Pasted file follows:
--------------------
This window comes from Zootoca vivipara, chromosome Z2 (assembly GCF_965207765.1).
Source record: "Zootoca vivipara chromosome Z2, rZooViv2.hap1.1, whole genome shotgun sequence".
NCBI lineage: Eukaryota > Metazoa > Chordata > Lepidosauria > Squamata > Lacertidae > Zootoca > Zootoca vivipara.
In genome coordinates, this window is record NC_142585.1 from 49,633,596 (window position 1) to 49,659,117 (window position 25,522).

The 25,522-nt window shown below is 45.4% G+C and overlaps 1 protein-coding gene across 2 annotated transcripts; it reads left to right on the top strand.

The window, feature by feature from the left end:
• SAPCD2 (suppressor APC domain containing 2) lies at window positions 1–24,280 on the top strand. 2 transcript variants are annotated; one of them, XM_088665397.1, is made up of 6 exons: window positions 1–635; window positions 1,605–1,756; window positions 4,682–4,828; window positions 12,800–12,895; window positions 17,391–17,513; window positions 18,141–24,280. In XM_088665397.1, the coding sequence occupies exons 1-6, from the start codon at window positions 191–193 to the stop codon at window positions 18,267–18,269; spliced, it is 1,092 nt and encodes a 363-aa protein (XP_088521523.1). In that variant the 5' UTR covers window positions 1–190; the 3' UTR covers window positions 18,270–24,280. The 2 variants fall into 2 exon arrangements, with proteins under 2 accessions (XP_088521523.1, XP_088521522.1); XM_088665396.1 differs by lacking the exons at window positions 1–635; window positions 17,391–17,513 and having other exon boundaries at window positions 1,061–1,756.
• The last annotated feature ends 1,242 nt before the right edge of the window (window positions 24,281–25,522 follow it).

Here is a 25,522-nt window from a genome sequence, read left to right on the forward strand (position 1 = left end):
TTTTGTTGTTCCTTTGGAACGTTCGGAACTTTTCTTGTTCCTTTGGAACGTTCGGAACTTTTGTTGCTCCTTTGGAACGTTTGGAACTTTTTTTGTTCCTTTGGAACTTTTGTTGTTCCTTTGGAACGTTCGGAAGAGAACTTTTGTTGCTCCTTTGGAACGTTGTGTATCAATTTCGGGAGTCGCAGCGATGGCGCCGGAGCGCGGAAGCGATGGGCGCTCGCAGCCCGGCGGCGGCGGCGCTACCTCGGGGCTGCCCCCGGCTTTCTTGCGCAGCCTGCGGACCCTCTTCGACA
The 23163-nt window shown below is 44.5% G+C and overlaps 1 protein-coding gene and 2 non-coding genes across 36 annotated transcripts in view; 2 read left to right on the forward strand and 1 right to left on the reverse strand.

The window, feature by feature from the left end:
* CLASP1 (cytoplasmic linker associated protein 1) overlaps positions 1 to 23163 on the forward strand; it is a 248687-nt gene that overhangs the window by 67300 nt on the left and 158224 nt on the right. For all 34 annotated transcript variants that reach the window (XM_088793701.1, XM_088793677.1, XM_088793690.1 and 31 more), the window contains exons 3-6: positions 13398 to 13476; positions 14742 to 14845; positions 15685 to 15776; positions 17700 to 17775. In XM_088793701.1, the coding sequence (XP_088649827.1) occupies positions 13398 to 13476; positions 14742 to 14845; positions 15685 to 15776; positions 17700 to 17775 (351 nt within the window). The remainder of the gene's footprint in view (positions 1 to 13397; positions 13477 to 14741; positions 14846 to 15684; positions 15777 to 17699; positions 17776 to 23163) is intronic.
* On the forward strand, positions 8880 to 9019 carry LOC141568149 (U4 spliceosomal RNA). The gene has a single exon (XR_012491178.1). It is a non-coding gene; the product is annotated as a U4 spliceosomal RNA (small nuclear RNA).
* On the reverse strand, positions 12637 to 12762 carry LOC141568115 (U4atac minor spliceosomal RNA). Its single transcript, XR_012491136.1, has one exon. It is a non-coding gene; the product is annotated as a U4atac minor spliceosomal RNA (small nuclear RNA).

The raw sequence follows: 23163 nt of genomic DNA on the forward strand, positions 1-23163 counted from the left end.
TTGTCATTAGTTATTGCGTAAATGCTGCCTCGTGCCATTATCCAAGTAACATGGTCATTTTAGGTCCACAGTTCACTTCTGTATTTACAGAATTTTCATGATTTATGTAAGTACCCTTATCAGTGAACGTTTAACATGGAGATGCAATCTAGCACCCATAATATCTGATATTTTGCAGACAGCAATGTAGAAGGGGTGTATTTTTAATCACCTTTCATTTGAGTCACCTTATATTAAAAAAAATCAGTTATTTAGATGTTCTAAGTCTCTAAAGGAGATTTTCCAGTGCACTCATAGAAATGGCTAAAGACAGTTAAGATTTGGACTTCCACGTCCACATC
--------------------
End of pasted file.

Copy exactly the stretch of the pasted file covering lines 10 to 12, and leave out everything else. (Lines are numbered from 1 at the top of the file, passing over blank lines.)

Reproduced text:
TTTTGTTGTTCCTTTGGAACGTTCGGAACTTTTCTTGTTCCTTTGGAACGTTCGGAACTTTTGTTGCTCCTTTGGAACGTTTGGAACTTTTTTTGTTCCTTTGGAACTTTTGTTGTTCCTTTGGAACGTTCGGAAGAGAACTTTTGTTGCTCCTTTGGAACGTTGTGTATCAATTTCGGGAGTCGCAGCGATGGCGCCGGAGCGCGGAAGCGATGGGCGCTCGCAGCCCGGCGGCGGCGGCGCTACCTCGGGGCTGCCCCCGGCTTTCTTGCGCAGCCTGCGGACCCTCTTCGACA
The 23163-nt window shown below is 44.5% G+C and overlaps 1 protein-coding gene and 2 non-coding genes across 36 annotated transcripts in view; 2 read left to right on the forward strand and 1 right to left on the reverse strand.

The window, feature by feature from the left end: